• The cross justifies those past, present and future who trust in God’s promise (Romans 3:21-26).
  • God has prepared a heavenly city for all those died in faith before Christ (Heb. 11:13,16).
  • God’s plans, for them, was only to be completed when New Covenant believers are fulfilled in Christ (Heb. 11:39-12:2).

So we must ask if Nebuchadnezzar was a believer?

3. But wasn’t Nebuchadnezzar incredibly wicked?

Yes. Absolutely, as we all are.

But, wasn’t he uniquely wicked, the instrument of God’s judgement on the people of Judah?

In the book of Daniel, Nebuchadnezzar’s evil is not white-washed. His army besieged Jerusalem twice and took captive the best of those who remained in the land (Dan 1:1). He was the principle antagonist in the Babylonian Captivity. If Jerusalem, like Christ, was handed over to the Gentiles, was mocked, spat on, suffered and crucified, Nebuchadnezzar was the Pilate of the story.  He stole all the precious articles from the temple and placed them in pagan temples (Dan 1:2; 5:2-4). His hubris knew no limits, he built a statue to himself and threatened to kill anyone who wouldn’t bow down and worship it (Dan 3:1-7)!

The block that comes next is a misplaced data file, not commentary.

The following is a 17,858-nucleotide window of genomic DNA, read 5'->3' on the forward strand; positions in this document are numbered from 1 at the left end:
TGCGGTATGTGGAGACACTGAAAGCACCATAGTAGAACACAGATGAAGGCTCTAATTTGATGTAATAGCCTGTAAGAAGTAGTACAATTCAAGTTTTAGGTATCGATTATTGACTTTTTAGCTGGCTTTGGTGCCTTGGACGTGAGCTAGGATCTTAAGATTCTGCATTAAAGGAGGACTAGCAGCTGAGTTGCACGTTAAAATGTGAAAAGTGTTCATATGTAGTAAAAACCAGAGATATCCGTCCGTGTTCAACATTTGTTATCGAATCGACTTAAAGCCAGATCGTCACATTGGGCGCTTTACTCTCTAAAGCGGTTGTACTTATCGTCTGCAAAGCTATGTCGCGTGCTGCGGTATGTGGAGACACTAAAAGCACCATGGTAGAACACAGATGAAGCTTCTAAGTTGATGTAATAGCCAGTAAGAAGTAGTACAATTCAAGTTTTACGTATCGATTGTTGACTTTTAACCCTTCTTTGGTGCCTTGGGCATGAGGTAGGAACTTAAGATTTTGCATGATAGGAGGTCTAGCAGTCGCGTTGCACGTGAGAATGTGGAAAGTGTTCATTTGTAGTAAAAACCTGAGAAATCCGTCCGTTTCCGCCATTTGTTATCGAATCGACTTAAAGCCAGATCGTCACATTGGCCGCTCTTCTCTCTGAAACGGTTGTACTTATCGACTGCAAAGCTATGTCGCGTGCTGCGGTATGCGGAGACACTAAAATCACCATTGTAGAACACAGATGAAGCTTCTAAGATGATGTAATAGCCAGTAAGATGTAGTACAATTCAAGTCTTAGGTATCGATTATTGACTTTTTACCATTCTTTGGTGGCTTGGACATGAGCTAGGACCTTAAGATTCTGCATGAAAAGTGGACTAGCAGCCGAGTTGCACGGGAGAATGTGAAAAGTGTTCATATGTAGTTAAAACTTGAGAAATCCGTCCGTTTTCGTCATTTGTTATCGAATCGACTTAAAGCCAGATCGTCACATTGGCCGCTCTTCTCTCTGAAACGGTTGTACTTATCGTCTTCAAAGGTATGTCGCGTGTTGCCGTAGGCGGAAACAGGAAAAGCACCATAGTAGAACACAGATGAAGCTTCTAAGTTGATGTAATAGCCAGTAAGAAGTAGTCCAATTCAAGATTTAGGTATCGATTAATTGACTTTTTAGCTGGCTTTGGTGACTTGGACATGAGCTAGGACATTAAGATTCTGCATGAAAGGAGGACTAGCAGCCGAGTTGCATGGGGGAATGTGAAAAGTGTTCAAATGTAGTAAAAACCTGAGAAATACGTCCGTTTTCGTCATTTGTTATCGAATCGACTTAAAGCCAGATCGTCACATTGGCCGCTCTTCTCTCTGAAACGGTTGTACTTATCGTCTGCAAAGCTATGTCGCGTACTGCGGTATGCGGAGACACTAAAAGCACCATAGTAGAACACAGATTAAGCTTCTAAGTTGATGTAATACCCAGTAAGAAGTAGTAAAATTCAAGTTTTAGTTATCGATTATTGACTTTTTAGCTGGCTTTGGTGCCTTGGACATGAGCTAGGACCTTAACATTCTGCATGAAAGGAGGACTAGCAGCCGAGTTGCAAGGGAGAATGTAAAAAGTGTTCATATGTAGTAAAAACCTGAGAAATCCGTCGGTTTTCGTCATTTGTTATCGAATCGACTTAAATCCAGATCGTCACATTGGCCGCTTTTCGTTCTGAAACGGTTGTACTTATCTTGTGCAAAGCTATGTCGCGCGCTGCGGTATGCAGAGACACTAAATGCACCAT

If anyone fell foul of the Abrahamic and Balaamic curse, surely it was he. “Blessed are those who bless you [Israel], and cursed are those who curse you.”” (Numbers 24:9; cf. Gen 12:3) If God judges people in the New Testament by their reception of Jesus, in the Old Testament, he judges them by their treatment of the men and women of his covenant. And Nebuchadnezzar sins intensely, destroying their city, robbing God’s temple, taking away their freedom and forbidding true worship.